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A house with a solar panel on the roof.
Solar panels are seen on the roof of a house near Sloan Lake on July 14, 2022. (Olivia Sun, The Colorado Sun via Report for America)

Denver plans to use a permitting software app to slash 30 days from the oft-frustrating process of getting rooftop solar panels approved for homeowners.

And the Colorado solar industry is so fired up about the idea that it’s helping push through legislation to take the miracle app statewide, with grants to local government planning departments.

Solar installation companies and customers say two aspects of the development process can greatly slow home panel construction: grid connection approval from a utility like Xcel Energy and the local municipal process of acquiring permits.

Xcel has been dinged by the solar trade associations and Colorado regulators for taking far too long to approve connections. After its solar approval process was questioned by the Public Utilities Commission over the winter, Xcel shared reports showing it was catching up on its backlog and planned to have the entire workload cleared by March. An Xcel spokesperson confirmed Monday the backlog was cleared.

Now cities are confident they can work with NREL to accelerate their part of the approvals process.

The National Renewable Energy Lab in Golden developed the SolarAPP+ to allow city permitting officials to plug in parameters of a new project and get an instant answer whether it meets planning and building codes. 

Denver called its work with the app extremely promising said it plans to use it to further accelerate growth in solar-equipped homes throughout the city.

Denver’s solar numbers are already pretty astonishing. Denver Community Planning and Development approved 3,738 solar applications in 2022. 

In launching the partnership with NREL and the SolarAPP+, Denver said 70% of those could have been sped up through use of the app in permitting. The instant review can shave 30 days off Denver’s handling time, and would have saved the city more than 1,200 hours in staff review time, the planning department said.

Solar industry representatives are enthusiastic about Denver’s results, and are helping push the NREL app statewide. 

House Bill 1234, introduced Monday in the Senate, would set aside just under $1 million for grants to other Colorado cities to learn and adopt the solar software with technical help from NREL, Colorado Solar and Storage Association President Mike Kruger said.

“One of the most important things to lowering the cost of solar is the reduction of ‘soft costs’ like review of plans and cancellations of projects due to delays,” Kruger said. “Soft costs can add up to $1 per watt, which is big, because Front Range solar costs roughly $2.75 per watt,” he added.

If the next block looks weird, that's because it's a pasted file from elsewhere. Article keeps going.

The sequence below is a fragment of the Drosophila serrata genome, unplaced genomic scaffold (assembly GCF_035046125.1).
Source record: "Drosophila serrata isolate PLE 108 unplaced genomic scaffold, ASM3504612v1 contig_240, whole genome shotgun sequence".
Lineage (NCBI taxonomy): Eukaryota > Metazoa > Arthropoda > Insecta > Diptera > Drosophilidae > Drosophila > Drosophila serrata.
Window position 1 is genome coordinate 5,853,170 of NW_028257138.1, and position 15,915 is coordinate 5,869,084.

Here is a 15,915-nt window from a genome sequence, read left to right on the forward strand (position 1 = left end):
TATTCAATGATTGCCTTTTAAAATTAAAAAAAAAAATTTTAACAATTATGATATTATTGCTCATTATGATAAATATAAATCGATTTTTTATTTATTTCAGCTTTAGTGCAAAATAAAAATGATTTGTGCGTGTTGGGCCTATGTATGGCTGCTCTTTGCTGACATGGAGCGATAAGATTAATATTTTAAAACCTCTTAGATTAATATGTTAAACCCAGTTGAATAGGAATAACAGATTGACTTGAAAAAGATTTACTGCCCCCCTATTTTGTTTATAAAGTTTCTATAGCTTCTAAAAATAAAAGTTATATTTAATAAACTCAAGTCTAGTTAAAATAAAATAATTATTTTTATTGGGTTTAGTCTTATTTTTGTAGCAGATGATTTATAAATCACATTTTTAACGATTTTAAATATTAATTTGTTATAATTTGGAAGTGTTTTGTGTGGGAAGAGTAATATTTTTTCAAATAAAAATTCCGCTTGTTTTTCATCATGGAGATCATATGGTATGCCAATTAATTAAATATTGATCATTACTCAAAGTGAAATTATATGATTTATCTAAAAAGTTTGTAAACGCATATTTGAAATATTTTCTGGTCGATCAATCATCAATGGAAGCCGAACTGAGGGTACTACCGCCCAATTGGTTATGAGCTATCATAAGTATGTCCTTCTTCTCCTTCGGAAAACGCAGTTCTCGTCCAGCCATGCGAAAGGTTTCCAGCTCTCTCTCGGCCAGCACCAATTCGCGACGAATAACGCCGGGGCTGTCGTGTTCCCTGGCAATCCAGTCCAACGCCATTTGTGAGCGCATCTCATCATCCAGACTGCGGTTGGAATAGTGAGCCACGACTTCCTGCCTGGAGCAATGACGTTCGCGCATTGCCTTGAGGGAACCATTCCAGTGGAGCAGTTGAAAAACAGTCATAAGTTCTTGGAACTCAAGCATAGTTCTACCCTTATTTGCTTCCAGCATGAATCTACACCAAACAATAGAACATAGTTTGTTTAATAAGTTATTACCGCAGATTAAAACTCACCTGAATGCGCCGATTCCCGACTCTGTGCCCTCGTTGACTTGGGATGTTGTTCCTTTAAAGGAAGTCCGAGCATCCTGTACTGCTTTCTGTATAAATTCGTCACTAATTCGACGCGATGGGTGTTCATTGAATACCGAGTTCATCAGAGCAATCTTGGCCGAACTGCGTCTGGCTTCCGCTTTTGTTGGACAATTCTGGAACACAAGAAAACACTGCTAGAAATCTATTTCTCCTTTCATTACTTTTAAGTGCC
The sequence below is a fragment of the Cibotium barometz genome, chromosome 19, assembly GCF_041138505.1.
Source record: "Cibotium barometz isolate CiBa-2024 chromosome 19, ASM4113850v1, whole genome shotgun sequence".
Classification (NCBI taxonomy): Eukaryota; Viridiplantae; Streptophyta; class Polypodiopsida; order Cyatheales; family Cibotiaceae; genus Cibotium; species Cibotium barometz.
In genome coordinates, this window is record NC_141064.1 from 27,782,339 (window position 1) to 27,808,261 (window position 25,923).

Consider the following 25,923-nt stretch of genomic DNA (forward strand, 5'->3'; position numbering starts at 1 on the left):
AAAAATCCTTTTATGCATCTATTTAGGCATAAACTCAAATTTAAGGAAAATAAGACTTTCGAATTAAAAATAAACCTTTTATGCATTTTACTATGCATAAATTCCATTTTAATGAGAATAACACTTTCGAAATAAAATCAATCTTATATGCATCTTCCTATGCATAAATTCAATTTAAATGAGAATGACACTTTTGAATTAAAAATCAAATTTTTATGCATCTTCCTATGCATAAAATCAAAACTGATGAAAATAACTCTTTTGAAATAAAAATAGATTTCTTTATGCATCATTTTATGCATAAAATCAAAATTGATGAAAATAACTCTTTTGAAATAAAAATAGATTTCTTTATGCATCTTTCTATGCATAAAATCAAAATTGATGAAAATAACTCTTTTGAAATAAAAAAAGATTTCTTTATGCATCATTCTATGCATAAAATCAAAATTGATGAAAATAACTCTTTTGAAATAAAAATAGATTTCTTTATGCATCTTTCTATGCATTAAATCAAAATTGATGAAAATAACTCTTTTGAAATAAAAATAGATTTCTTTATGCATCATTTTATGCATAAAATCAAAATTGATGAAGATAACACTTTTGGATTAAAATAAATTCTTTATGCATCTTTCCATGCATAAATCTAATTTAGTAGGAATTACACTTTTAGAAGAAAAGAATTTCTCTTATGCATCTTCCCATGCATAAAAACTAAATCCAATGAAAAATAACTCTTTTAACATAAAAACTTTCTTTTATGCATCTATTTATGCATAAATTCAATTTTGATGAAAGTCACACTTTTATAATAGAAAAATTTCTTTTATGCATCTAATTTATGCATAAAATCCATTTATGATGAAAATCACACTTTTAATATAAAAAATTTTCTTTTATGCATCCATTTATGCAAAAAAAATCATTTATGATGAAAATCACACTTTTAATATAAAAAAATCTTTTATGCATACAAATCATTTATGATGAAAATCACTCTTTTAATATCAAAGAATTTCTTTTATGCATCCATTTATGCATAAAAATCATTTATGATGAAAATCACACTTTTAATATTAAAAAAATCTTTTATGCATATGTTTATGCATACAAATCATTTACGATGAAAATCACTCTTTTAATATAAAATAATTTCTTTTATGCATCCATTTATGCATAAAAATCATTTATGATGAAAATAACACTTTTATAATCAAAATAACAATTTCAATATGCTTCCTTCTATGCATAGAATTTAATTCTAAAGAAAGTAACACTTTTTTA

“So that’s a significant savings if fully realized,” he said.

The bill’s introduction says, “Many local governments are not implementing free automated permitting and inspection software due to a lack of technical resources.” 

The bill has dozens of sponsors on the House side, with Louisville Democrat Kyle Brown and Delta Republican Matt Soper as prime sponsors. Dylan Roberts, D-Avon, is the Senate’s prime sponsor. 

Licensed solar contractors who have registered with SolarAPP+ submit project details through the app, which immediately reviews the parameters and returns a confirmation, Denver officials said in a release from the planning department. “The contractor can upload the confirmation to the city’s online e-permits system, and the city will accept this as proof that the solar project has been designed to meet codes. The solar permit will be issued in real time,” the release said. 

“The process is very fast and provides a better experience for the homeowner and Sunrun,” Adam Carlson, Sunrun’s senior permit coordinator, said in the release from Denver.

That experience is confirmed by the trade association’s assessment of the app.

“I get excited every time I see a SolarAPP+ project pop up in my queue,” Carlson said. “It has really improved my day-to-day work.”

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Michael Booth is a Colorado Sun reporter covering health, health policy and the environment. Email: Twitter: @MBoothDenver